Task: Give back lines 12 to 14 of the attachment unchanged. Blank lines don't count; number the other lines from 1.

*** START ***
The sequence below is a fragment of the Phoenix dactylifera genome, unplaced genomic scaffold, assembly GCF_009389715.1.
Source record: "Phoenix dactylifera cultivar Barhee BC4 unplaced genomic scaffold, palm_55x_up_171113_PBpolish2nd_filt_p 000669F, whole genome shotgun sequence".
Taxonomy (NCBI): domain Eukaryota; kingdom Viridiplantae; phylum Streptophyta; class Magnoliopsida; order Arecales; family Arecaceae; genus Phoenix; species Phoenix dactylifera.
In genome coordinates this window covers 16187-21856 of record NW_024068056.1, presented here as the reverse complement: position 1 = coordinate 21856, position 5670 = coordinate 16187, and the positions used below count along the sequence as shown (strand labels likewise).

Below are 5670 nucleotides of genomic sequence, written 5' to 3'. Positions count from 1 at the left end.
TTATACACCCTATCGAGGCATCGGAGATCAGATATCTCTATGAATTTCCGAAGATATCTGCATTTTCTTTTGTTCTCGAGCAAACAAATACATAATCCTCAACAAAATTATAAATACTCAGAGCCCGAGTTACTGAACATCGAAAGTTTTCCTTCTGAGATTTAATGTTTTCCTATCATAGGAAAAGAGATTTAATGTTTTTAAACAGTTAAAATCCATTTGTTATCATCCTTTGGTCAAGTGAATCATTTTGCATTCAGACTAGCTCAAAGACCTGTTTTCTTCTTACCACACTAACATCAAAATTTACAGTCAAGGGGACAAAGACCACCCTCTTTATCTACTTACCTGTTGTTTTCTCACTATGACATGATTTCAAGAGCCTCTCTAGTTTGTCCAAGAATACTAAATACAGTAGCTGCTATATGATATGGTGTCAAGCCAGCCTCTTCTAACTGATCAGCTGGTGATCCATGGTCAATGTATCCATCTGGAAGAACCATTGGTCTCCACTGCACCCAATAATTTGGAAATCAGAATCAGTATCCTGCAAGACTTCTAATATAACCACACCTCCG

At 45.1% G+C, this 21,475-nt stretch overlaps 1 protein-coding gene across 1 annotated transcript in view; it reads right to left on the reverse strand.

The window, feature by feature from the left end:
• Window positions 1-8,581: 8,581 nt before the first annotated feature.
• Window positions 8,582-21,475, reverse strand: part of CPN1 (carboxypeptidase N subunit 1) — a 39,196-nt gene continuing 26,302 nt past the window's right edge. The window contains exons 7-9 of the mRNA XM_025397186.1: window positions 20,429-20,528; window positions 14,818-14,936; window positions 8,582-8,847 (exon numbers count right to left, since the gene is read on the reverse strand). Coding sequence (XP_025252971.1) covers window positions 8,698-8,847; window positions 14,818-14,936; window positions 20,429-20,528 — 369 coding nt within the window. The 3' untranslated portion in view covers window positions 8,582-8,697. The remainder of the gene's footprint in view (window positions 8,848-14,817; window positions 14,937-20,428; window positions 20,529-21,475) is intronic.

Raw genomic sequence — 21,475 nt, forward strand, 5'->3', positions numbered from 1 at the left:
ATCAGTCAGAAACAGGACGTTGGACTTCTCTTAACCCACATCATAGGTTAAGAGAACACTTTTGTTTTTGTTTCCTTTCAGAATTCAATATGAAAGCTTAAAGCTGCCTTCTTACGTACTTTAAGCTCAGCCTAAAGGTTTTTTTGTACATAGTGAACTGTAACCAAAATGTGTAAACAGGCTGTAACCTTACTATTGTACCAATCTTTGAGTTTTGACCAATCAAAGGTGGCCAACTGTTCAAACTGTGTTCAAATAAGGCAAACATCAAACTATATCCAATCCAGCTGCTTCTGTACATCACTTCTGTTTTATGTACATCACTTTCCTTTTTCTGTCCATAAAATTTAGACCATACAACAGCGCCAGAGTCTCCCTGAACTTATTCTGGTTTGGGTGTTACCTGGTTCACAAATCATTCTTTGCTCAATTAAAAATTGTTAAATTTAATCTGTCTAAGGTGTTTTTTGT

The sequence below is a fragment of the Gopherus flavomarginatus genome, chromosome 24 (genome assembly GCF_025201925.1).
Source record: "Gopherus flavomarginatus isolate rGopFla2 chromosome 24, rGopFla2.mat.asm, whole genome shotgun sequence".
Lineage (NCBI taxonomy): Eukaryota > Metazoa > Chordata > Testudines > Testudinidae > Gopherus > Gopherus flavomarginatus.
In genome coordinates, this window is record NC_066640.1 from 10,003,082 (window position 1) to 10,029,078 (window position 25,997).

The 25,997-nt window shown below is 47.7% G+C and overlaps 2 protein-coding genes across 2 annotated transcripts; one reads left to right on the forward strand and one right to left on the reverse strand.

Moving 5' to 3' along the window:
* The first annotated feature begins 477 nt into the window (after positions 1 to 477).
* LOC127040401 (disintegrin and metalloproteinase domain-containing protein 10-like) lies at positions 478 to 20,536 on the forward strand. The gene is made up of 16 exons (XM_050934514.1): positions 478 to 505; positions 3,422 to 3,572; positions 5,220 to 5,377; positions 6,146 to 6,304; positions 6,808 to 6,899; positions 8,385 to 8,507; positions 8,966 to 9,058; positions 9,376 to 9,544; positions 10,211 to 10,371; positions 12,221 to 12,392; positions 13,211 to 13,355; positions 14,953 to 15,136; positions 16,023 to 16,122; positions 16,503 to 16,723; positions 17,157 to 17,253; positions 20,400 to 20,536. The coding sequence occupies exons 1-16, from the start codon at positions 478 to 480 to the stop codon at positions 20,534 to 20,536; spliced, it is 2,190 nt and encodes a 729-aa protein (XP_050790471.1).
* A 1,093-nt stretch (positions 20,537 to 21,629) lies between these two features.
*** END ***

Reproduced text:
ATCAGTCAGAAACAGGACGTTGGACTTCTCTTAACCCACATCATAGGTTAAGAGAACACTTTTGTTTTTGTTTCCTTTCAGAATTCAATATGAAAGCTTAAAGCTGCCTTCTTACGTACTTTAAGCTCAGCCTAAAGGTTTTTTTGTACATAGTGAACTGTAACCAAAATGTGTAAACAGGCTGTAACCTTACTATTGTACCAATCTTTGAGTTTTGACCAATCAAAGGTGGCCAACTGTTCAAACTGTGTTCAAATAAGGCAAACATCAAACTATATCCAATCCAGCTGCTTCTGTACATCACTTCTGTTTTATGTACATCACTTTCCTTTTTCTGTCCATAAAATTTAGACCATACAACAGCGCCAGAGTCTCCCTGAACTTATTCTGGTTTGGGTGTTACCTGGTTCACAAATCATTCTTTGCTCAATTAAAAATTGTTAAATTTAATCTGTCTAAGGTGTTTTTTGT

The sequence below is a fragment of the Gopherus flavomarginatus genome, chromosome 24 (genome assembly GCF_025201925.1).
Source record: "Gopherus flavomarginatus isolate rGopFla2 chromosome 24, rGopFla2.mat.asm, whole genome shotgun sequence".